September 02, 2008


A blogger at Reclusive Leftist wrote about Palin and got instalanched. Her comment section is an interesting read. Some Instapundit readers tried to point out to her why Republicans aren't so bad. She replied to one of them with this comment:

“Ideally, the government would leave me alone completely and I’d return the favour. Since that’s not practical..”

Well, thereÂ’s the rub right there.

The fact is, there is a strong streak of libertarianism in Americans on the left and the right side of the political divide. ItÂ’s part of our heritage, our history. Many of the most radical feminists and leftists I know want above all to be left alone. Americans prize freedom from interference, freedom to live as we choose. Life, liberty, and the pursuit of happiness.

Where we on the left and the right differ is when we come back to real world, where no one is an island. We canÂ’t be left alone, by the government or anyone else. We live in communities, in towns, in cities. WeÂ’re a nation of 300 million, not a bunch of isolated Davy Crockets out there in the wilderness.

And when human beings live together in social groups, questions arise that donÂ’t obtain out in the wilderness. Poverty, pollution, interference between the needs of the many and the needs of the few. Your rights end at the tip of my nose, and all that.

The chief difference between liberty-loving leftists and liberty-loving rightists is that the leftists recognize that people who live in communities must be good neighbors. No one is an island. Rightists like to continue to pretend that weÂ’re all Davy Crockets, that weÂ’re all islands, and that no one owes even the slightest thought to anyone else.

The rich white Republican man likes to pretend that everything fortunate in his life is his own doing, that he has created his own reality all by himself, that he is not the beneficiary of being born into the right family and race and class and country.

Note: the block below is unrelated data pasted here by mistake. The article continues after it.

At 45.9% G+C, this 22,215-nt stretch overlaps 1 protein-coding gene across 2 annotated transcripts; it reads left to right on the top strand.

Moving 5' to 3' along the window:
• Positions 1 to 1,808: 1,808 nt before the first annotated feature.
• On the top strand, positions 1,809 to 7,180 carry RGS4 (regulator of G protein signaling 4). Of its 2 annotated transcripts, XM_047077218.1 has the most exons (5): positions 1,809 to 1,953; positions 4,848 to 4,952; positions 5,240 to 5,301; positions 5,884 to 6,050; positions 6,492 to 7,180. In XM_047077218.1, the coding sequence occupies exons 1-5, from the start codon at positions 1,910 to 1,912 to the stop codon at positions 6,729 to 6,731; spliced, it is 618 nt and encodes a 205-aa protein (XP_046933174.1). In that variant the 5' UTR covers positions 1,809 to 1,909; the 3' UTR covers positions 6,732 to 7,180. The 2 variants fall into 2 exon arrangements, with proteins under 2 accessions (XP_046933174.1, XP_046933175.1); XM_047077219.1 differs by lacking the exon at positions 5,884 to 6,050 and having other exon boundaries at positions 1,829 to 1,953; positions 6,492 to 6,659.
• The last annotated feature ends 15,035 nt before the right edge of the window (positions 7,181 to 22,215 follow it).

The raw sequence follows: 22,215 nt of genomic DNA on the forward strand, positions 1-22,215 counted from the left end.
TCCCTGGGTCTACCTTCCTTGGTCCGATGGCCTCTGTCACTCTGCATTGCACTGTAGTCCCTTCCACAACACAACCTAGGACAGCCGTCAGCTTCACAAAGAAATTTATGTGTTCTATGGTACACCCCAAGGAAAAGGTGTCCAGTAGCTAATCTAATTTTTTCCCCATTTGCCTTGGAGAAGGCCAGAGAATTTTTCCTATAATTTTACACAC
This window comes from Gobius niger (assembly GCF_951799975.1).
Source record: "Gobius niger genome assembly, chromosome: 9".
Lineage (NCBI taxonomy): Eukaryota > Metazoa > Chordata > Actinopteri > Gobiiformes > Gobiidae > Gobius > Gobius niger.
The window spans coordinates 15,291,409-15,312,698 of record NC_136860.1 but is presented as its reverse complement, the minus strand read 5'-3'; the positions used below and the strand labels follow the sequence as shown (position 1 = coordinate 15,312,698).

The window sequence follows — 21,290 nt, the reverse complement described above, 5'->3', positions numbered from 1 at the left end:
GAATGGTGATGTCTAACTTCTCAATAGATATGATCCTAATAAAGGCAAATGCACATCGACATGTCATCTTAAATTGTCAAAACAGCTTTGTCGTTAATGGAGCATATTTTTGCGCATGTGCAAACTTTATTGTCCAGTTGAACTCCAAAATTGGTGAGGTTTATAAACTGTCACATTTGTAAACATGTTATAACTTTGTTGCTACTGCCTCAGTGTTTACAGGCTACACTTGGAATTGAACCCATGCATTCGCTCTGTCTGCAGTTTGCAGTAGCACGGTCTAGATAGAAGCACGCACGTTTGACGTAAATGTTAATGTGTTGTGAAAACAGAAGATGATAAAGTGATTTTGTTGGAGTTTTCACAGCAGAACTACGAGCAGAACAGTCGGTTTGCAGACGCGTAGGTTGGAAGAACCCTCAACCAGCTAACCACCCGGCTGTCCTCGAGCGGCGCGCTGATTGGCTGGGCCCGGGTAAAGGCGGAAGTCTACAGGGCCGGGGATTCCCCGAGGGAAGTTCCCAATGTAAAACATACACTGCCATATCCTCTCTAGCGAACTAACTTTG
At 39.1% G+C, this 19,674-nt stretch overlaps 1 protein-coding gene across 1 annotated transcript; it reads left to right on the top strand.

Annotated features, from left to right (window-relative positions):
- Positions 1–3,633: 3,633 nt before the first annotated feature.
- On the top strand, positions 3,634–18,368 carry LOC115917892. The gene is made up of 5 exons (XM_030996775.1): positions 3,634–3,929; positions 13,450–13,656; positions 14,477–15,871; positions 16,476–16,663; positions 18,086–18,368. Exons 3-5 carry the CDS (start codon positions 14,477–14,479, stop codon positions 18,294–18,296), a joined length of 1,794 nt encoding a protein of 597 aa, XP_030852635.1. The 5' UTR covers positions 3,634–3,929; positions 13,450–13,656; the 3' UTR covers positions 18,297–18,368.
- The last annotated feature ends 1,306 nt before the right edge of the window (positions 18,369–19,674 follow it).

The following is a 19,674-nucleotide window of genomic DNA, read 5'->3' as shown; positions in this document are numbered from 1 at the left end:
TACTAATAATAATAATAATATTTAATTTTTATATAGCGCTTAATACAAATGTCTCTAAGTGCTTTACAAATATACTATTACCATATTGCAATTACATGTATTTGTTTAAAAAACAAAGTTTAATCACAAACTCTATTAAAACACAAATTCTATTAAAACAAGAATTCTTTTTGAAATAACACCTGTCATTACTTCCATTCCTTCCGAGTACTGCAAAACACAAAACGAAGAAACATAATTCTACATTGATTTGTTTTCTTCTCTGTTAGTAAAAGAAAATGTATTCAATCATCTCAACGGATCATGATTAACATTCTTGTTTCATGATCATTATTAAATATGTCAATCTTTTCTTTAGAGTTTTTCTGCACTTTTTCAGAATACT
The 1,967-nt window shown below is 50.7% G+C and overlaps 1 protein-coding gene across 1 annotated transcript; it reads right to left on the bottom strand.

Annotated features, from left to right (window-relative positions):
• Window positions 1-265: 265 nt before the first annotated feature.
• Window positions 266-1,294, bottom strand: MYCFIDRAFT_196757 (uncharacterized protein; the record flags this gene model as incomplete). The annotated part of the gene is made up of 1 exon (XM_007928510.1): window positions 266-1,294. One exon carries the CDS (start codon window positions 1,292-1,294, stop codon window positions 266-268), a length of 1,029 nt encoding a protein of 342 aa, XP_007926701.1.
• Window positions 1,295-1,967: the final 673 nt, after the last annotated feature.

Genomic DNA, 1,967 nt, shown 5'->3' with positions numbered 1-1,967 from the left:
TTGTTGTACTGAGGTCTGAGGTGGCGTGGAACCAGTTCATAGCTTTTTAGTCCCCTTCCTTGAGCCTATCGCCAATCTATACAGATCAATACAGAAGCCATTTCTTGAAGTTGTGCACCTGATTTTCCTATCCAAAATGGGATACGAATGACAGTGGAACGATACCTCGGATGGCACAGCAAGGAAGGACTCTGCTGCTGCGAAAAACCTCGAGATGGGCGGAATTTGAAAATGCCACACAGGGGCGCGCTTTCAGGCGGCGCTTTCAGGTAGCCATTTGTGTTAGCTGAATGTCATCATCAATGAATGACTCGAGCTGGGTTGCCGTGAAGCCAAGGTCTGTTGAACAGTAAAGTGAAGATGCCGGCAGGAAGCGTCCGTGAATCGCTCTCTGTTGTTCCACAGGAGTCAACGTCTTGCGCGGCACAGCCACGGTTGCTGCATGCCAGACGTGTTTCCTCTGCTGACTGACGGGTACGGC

And he likes to pretend that everything unfortunate in the life of the immigrant slave who sewed his shirt is because of her own doing, not because she was born into poverty or discrimination or urban blight. Why should it matter to him that she works for a dollar a day and is beaten by her employer?

The rich white Republican man thinks he has the right to pollute the river that flows by his factory because, in his mind, heÂ’s not responsible for anybody downstream. He doesnÂ’t even know or care that they exist.

This what the Republican idea of “individual rights” really is: the “right” not to be responsible. The “right” to do as you please no matter how much your actions harm others, and no matter how much you are dependent on others.

The most striking thing about the libertarian right is selfishness. It is the defining characteristic, really, a “f*ck you” to everyone else, an “I got mine” attitude.

So...I just found that interesting. I don't really agree with the underlying assumptions behind it, but I felt like it was at least a reasonable articulation of why she's not a Republican, like I tried to do when I wrote why I'm not a Democrat.

Plus, I thought it was hilarious that she said an instalanche is "like being inside an Ayn Rand novel."

Posted by: Sarah at 12:22 PM | Comments (2) | Add Comment
Post contains 574 words, total size 4 kb.

1 1)Would have been a more impressive analysis had she not focused so obsessively on race and gender. Does she really think that factories run by nonwhites never pollute? A little travel in China should cure that illusion. 2)Come to think of it, there has been plenty of pollution by countries that are avowedly noncapitalist. The former Soviet Union was a notorious polluter. 3)A fundamental issue with many "progressives," and even some old-line liberals, is that they don't understand that government is made up of people who are themselves economic actors...instead, they tend to view government as an idealized parent, concerned only with doing whatever is best for everybody.

Posted by: david foster at September 02, 2008 01:58 PM (ke+yX)

2 I was reading along, finding it pretty articulate and interesting, but I have to take strong exceptions. David has captured some of the key items already. The writer has oversimplified and stereotyped badly. Most of the "selfish captialists" I know donate their money and their time to help others. And their efforts and results are tangible and significant. Not just attending some feel good rally and asking the government to be a nanny (yes, a stereotype). So.... I guess I started reading with interest, and ended with disappointment and disgust. And I do fervently believe in diverse thoughts. Just not stereotypes. They are oversimplified and do not match the real world. That said, thanks for sharing this, Sarah.

Posted by: jck at September 03, 2008 07:56 AM (fRt6P)

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